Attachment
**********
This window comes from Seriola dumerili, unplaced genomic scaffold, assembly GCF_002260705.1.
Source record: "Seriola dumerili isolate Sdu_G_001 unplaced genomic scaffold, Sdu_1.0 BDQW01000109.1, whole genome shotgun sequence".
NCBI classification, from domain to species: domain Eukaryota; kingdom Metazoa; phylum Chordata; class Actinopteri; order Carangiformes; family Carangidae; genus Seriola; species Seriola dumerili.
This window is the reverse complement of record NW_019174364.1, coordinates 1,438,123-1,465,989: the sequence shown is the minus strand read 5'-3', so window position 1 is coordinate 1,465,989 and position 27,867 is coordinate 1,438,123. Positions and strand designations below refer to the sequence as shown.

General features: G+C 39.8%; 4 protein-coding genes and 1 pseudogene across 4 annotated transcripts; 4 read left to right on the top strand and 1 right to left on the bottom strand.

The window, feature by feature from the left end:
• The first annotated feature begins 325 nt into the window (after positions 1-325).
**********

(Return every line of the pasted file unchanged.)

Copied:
This window comes from Seriola dumerili, unplaced genomic scaffold, assembly GCF_002260705.1.
Source record: "Seriola dumerili isolate Sdu_G_001 unplaced genomic scaffold, Sdu_1.0 BDQW01000109.1, whole genome shotgun sequence".
NCBI classification, from domain to species: domain Eukaryota; kingdom Metazoa; phylum Chordata; class Actinopteri; order Carangiformes; family Carangidae; genus Seriola; species Seriola dumerili.
This window is the reverse complement of record NW_019174364.1, coordinates 1,438,123-1,465,989: the sequence shown is the minus strand read 5'-3', so window position 1 is coordinate 1,465,989 and position 27,867 is coordinate 1,438,123. Positions and strand designations below refer to the sequence as shown.

General features: G+C 39.8%; 4 protein-coding genes and 1 pseudogene across 4 annotated transcripts; 4 read left to right on the top strand and 1 right to left on the bottom strand.

The window, feature by feature from the left end:
• The first annotated feature begins 325 nt into the window (after positions 1-325).